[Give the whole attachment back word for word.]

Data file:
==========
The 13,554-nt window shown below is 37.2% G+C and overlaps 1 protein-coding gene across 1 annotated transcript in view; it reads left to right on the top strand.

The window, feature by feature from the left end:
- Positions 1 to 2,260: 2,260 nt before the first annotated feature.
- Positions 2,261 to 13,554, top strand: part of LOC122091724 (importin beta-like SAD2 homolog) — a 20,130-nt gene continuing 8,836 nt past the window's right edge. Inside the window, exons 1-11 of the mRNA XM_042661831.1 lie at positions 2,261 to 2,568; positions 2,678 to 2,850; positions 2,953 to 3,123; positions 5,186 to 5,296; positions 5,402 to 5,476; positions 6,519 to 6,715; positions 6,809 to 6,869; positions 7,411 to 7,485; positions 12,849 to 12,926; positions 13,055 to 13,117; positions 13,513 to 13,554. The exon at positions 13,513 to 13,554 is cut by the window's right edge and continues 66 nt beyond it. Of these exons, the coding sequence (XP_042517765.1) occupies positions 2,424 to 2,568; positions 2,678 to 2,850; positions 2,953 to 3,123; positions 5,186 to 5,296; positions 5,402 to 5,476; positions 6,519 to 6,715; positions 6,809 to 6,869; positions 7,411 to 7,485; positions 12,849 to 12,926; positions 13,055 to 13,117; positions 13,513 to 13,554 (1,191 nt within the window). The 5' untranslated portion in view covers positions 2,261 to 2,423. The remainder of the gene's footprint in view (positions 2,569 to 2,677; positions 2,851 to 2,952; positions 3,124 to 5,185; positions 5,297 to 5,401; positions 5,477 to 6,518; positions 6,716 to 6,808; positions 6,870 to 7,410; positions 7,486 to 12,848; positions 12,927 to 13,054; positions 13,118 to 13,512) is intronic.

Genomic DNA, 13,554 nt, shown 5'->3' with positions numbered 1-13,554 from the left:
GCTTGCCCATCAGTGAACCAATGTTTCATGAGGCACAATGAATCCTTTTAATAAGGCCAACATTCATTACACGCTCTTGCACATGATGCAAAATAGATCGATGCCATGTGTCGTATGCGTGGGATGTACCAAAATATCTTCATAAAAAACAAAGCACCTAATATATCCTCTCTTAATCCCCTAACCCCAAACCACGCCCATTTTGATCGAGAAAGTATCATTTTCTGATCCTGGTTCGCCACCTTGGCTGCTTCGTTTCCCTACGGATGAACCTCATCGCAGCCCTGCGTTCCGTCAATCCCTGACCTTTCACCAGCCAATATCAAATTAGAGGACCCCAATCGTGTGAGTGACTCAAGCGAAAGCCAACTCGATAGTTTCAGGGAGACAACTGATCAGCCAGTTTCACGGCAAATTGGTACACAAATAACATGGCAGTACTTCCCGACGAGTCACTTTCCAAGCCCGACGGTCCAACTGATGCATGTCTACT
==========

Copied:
The 13,554-nt window shown below is 37.2% G+C and overlaps 1 protein-coding gene across 1 annotated transcript in view; it reads left to right on the top strand.

The window, feature by feature from the left end:
- Positions 1 to 2,260: 2,260 nt before the first annotated feature.
- Positions 2,261 to 13,554, top strand: part of LOC122091724 (importin beta-like SAD2 homolog) — a 20,130-nt gene continuing 8,836 nt past the window's right edge. Inside the window, exons 1-11 of the mRNA XM_042661831.1 lie at positions 2,261 to 2,568; positions 2,678 to 2,850; positions 2,953 to 3,123; positions 5,186 to 5,296; positions 5,402 to 5,476; positions 6,519 to 6,715; positions 6,809 to 6,869; positions 7,411 to 7,485; positions 12,849 to 12,926; positions 13,055 to 13,117; positions 13,513 to 13,554. The exon at positions 13,513 to 13,554 is cut by the window's right edge and continues 66 nt beyond it. Of these exons, the coding sequence (XP_042517765.1) occupies positions 2,424 to 2,568; positions 2,678 to 2,850; positions 2,953 to 3,123; positions 5,186 to 5,296; positions 5,402 to 5,476; positions 6,519 to 6,715; positions 6,809 to 6,869; positions 7,411 to 7,485; positions 12,849 to 12,926; positions 13,055 to 13,117; positions 13,513 to 13,554 (1,191 nt within the window). The 5' untranslated portion in view covers positions 2,261 to 2,423. The remainder of the gene's footprint in view (positions 2,569 to 2,677; positions 2,851 to 2,952; positions 3,124 to 5,185; positions 5,297 to 5,401; positions 5,477 to 6,518; positions 6,716 to 6,808; positions 6,870 to 7,410; positions 7,486 to 12,848; positions 12,927 to 13,054; positions 13,118 to 13,512) is intronic.

Genomic DNA, 13,554 nt, shown 5'->3' with positions numbered 1-13,554 from the left:
GCTTGCCCATCAGTGAACCAATGTTTCATGAGGCACAATGAATCCTTTTAATAAGGCCAACATTCATTACACGCTCTTGCACATGATGCAAAATAGATCGATGCCATGTGTCGTATGCGTGGGATGTACCAAAATATCTTCATAAAAAACAAAGCACCTAATATATCCTCTCTTAATCCCCTAACCCCAAACCACGCCCATTTTGATCGAGAAAGTATCATTTTCTGATCCTGGTTCGCCACCTTGGCTGCTTCGTTTCCCTACGGATGAACCTCATCGCAGCCCTGCGTTCCGTCAATCCCTGACCTTTCACCAGCCAATATCAAATTAGAGGACCCCAATCGTGTGAGTGACTCAAGCGAAAGCCAACTCGATAGTTTCAGGGAGACAACTGATCAGCCAGTTTCACGGCAAATTGGTACACAAATAACATGGCAGTACTTCCCGACGAGTCACTTTCCAAGCCCGACGGTCCAACTGATGCATGTCTACT